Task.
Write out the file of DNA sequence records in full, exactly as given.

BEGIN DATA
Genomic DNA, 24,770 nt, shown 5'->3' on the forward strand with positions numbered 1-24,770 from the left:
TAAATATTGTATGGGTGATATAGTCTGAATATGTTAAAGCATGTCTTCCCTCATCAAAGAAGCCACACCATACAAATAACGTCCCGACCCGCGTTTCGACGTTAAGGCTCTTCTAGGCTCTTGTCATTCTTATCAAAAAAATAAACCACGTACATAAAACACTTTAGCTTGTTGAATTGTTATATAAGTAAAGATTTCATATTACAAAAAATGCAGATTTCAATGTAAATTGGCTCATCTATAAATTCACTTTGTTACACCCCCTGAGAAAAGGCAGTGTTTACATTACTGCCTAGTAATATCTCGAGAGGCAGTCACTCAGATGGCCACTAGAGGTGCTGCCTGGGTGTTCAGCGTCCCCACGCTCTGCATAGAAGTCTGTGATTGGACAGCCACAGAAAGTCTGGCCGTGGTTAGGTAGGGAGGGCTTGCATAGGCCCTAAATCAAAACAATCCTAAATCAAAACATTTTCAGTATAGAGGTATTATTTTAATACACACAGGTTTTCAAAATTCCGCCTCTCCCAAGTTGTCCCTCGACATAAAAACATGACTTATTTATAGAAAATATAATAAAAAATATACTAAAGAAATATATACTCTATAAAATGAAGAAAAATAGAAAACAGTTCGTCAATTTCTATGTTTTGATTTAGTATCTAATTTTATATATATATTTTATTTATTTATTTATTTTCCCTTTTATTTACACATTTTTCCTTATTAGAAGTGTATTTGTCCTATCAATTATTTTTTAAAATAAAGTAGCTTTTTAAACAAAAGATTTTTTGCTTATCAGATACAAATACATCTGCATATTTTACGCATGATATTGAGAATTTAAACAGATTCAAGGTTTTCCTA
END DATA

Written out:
Genomic DNA, 24,770 nt, shown 5'->3' on the forward strand with positions numbered 1-24,770 from the left:
TAAATATTGTATGGGTGATATAGTCTGAATATGTTAAAGCATGTCTTCCCTCATCAAAGAAGCCACACCATACAAATAACGTCCCGACCCGCGTTTCGACGTTAAGGCTCTTCTAGGCTCTTGTCATTCTTATCAAAAAAATAAACCACGTACATAAAACACTTTAGCTTGTTGAATTGTTATATAAGTAAAGATTTCATATTACAAAAAATGCAGATTTCAATGTAAATTGGCTCATCTATAAATTCACTTTGTTACACCCCCTGAGAAAAGGCAGTGTTTACATTACTGCCTAGTAATATCTCGAGAGGCAGTCACTCAGATGGCCACTAGAGGTGCTGCCTGGGTGTTCAGCGTCCCCACGCTCTGCATAGAAGTCTGTGATTGGACAGCCACAGAAAGTCTGGCCGTGGTTAGGTAGGGAGGGCTTGCATAGGCCCTAAATCAAAACAATCCTAAATCAAAACATTTTCAGTATAGAGGTATTATTTTAATACACACAGGTTTTCAAAATTCCGCCTCTCCCAAGTTGTCCCTCGACATAAAAACATGACTTATTTATAGAAAATATAATAAAAAATATACTAAAGAAATATATACTCTATAAAATGAAGAAAAATAGAAAACAGTTCGTCAATTTCTATGTTTTGATTTAGTATCTAATTTTATATATATATTTTATTTATTTATTTATTTTCCCTTTTATTTACACATTTTTCCTTATTAGAAGTGTATTTGTCCTATCAATTATTTTTTAAAATAAAGTAGCTTTTTAAACAAAAGATTTTTTGCTTATCAGATACAAATACATCTGCATATTTTACGCATGATATTGAGAATTTAAACAGATTCAAGGTTTTCCTA